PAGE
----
Please note: Only professionals registered with the Nursing and Midwifery Council (NMC) or Health and Care Professionals Council (HCPC) in the UK may be admitted onto this course.
This course aims to extend your scientific and professional knowledge in order to provide the skills needed to synthesise literature and research findings applicable to your own discipline.
This MSc programme has been developed in collaboration with professional health and social care organisations in the UK. The programme has been designed for health professionals who wish to study at an advanced level to increase their knowledge, skills and attributes so that they can contribute to modern day health and social care challenges. The modernisation of the NHS and the extended role of the professional requires the professional to be a flexible, competent professional practitioner who is able to use complex decision making skills and has a wide knowledge base.
The programme has been developed to enhance the professional knowledge of physiological and pathophysiological processes which, together with social and psychological phenomena, underlie health and disease.
To develop autonomous postgraduates with advanced professional knowledge and skills, who will have a vital role in the new NHS and other organisations both in the UK and internationally.
Core modules include:
If you wish to achieve your MSc you will need to complete successfully your research dissertation.
Intended programme outcomes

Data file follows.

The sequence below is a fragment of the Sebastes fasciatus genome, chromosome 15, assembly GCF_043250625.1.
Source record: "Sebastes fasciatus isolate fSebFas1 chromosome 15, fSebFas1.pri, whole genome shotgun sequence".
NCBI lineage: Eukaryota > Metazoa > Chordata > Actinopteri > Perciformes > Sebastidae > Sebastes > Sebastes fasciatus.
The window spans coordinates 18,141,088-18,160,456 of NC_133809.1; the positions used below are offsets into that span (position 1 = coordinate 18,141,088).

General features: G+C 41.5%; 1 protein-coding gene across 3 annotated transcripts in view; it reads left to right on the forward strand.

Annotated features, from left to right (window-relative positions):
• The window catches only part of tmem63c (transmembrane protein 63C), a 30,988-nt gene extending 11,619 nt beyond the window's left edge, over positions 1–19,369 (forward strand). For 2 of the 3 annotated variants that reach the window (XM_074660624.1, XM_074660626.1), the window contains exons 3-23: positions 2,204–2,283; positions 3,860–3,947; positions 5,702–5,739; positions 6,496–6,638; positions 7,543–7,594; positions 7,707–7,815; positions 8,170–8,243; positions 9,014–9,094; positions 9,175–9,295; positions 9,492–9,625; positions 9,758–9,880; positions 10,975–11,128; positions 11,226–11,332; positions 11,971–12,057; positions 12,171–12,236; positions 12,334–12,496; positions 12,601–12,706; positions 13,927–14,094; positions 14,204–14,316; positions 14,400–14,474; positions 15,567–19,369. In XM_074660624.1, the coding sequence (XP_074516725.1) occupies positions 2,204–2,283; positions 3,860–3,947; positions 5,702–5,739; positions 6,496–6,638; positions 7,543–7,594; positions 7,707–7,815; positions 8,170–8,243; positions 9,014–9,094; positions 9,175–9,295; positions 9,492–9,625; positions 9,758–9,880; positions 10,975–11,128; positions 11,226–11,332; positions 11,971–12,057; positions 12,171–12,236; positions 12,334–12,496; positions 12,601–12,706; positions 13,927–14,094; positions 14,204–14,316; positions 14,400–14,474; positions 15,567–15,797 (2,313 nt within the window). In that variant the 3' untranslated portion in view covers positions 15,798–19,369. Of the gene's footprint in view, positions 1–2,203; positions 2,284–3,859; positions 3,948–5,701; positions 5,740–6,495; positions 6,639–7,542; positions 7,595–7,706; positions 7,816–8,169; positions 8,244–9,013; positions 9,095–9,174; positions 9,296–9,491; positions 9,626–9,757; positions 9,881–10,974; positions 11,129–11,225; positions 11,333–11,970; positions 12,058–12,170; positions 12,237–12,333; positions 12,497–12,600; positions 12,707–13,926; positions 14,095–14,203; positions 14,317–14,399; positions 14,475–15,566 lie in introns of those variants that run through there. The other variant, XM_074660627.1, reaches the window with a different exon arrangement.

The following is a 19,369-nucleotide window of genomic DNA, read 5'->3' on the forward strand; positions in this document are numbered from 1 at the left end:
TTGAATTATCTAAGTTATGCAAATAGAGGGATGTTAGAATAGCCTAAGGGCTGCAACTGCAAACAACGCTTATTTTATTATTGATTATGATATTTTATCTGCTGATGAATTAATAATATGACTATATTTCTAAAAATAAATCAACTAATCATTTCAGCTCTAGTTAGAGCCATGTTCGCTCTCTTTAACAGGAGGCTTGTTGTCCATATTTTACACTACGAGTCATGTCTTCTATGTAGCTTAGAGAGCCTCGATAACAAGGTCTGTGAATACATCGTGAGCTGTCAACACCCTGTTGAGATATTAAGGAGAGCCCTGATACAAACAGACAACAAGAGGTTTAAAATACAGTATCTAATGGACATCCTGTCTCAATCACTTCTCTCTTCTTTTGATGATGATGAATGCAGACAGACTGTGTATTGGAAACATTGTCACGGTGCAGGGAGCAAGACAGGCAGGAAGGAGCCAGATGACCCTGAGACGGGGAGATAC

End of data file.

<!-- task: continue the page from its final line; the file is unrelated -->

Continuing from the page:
The programme draws upon relevant contemporary policy and academic research, applied to the UK and internationally.
The programme outcomes are a statement of what graduates should know and be able to do on completion of the programme.
This specification provides a concise summary of the main features of the programme and the learning outcomes that a typical student might reasonably be expected to achieve and demonstrate if s/he takes full advantage of the learning opportunities provided.
The Programme provides opportunities for students to develop:
Overall, the intended outcomes are summatively assessed through assignments, in the form of essays, reports, research proposal and paper, and individual and group presentations. There are no examinations. The individual modules have varying degrees of formative assessment.
The choice of teaching methods used on the course has been influenced by the basic principle of adult learning, which is most effective if it is linked with the students' existing experiences and demands their participation in the learning process. A variety of methods might be employed in any single teaching and learning process; it is thus intended that individual student learning styles will be accommodated.
The professional and life experiences which students bring provide a valued and valuable resource for learning; methods used will seek to capitalise on this rich resource and encourage learner participation.
Funded opportunites may be available for some students to enter this programme. Please contact the School for further information.